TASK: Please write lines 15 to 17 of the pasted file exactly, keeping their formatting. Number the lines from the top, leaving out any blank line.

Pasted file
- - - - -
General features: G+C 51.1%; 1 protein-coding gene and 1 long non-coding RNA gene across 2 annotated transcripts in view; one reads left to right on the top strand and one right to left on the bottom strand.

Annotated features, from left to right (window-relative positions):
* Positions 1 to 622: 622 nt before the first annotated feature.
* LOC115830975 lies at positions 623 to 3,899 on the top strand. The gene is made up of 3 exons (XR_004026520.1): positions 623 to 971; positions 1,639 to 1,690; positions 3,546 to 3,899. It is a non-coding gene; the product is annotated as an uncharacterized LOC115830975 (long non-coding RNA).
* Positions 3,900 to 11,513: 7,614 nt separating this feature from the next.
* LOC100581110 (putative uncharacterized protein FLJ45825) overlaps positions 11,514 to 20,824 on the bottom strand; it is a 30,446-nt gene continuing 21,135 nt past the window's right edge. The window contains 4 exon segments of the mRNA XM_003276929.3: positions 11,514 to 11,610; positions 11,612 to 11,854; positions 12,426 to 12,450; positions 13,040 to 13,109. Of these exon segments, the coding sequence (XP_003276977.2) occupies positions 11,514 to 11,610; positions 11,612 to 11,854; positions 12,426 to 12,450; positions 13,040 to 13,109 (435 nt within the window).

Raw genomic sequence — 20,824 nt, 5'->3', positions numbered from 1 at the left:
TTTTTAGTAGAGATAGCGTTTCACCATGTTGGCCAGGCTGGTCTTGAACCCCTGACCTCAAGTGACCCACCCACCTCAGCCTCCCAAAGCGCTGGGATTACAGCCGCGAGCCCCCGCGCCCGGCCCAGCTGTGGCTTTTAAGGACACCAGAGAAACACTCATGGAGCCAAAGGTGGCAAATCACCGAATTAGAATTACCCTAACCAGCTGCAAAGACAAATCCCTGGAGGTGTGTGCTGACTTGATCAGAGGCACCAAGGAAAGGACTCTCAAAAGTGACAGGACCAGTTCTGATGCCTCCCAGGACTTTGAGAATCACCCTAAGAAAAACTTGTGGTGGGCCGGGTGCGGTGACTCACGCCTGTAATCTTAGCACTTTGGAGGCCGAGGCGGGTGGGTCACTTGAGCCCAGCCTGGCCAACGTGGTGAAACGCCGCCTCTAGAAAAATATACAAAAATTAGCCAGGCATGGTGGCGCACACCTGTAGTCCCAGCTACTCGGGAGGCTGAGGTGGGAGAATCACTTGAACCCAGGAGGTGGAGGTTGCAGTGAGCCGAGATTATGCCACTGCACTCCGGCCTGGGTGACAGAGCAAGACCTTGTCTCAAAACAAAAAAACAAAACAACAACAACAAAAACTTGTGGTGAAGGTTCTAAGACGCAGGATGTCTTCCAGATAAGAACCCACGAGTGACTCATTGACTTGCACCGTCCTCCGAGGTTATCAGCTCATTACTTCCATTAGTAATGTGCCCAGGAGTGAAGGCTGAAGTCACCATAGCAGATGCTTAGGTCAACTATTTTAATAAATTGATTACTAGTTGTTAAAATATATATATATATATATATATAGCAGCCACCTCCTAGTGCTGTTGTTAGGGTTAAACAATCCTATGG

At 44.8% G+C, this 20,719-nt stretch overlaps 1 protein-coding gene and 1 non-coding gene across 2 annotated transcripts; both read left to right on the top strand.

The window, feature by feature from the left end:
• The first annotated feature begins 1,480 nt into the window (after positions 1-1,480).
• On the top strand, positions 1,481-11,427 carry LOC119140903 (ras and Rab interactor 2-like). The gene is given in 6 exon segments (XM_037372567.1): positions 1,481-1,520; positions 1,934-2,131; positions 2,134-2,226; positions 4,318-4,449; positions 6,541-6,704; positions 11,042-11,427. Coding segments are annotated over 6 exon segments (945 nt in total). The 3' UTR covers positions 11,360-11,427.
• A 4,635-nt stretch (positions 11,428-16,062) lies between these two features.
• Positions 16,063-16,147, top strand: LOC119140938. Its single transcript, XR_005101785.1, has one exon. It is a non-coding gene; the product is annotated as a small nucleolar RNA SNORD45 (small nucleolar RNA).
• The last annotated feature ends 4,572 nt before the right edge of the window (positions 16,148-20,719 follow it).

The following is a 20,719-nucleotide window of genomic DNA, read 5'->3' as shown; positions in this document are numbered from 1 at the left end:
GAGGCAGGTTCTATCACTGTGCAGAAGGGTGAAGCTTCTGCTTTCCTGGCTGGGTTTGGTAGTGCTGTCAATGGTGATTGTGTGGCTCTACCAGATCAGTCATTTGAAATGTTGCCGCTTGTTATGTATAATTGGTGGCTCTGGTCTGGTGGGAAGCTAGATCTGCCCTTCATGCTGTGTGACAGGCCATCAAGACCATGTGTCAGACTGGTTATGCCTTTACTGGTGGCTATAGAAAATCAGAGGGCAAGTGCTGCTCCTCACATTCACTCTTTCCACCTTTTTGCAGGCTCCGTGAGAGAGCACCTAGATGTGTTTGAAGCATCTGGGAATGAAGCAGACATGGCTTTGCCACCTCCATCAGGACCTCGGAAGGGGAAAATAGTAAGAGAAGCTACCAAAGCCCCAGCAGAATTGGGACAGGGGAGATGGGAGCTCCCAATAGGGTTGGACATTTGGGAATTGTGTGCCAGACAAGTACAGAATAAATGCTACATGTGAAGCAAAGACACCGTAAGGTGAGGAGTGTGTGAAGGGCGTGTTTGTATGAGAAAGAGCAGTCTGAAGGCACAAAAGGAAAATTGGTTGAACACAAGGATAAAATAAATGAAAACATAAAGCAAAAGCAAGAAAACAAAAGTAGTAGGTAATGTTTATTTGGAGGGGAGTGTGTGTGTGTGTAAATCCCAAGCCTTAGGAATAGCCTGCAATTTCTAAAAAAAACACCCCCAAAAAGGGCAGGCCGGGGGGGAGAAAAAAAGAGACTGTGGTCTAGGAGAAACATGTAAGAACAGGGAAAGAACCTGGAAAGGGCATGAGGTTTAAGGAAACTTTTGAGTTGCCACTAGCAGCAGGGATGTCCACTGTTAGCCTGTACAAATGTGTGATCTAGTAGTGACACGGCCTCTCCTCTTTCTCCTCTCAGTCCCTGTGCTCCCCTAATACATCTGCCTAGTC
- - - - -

• The last annotated feature ends 4,572 nt before the right edge of the window (positions 16,148-20,719 follow it).

The following is a 20,719-nucleotide window of genomic DNA, read 5'->3' as shown; positions in this document are numbered from 1 at the left end:
GAGGCAGGTTCTATCACTGTGCAGAAGGGTGAAGCTTCTGCTTTCCTGGCTGGGTTTGGTAGTGCTGTCAATGGTGATTGTGTGGCTCTACCAGATCAGTCATTTGAAATGTTGCCGCTTGTTATGTATAATTGGTGGCTCTGGTCTGGTGGGAAGCTAGATCTGCCCTTCATGCTGTGTGACAGGCCATCAAGACCATGTGTCAGACTGGTTATGCCTTTACTGGTGGCTATAGAAAATCAGAGGGCAAGTGCTGCTCCTCACATTCACTCTTTCCACCTTTTTGCAGGCTCCGTGAGAGAGCACCTAGATGTGTTTGAAGCATCTGGGAATGAAGCAGACATGGCTTTGCCACCTCCATCAGGACCTCGGAAGGGGAAAATAGTAAGAGAAGCTACCAAAGCCCCAGCAGAATTGGGACAGGGGAGATGGGAGCTCCCAATAGGGTTGGACATTTGGGAATTGTGTGCCAGACAAGTACAGAATAAATGCTACATGTGAAGCAAAGACACCGTAAGGTGAGGAGTGTGTGAAGGGCGTGTTTGTATGAGAAAGAGCAGTCTGAAGGCACAAAAGGAAAATTGGTTGAACACAAGGATAAAATAAATGAAAACATAAAGCAAAAGCAAGAAAACAAAAGTAGTAGGTAATGTTTATTTGGAGGGGAGTGTGTGTGTGTGTAAATCCCAAGCCTTAGGAATAGCCTGCAATTTCTAAAAAAAACACCCCCAAAAAGGGCAGGCCGGGGGGGAGAAAAAAAGAGACTGTGGTCTAGGAGAAACATGTAAGAACAGGGAAAGAACCTGGAAAGGGCATGAGGTTTAAGGAAACTTTTGAGTTGCCACTAGCAGCAGGGATGTCCACTGTTAGCCTGTACAAATGTGTGATCTAGTAGTGACACGGCCTCTCCTCTTTCTCCTCTCAGTCCCTGTGCTCCCCTAATACATCTGCCTAGTC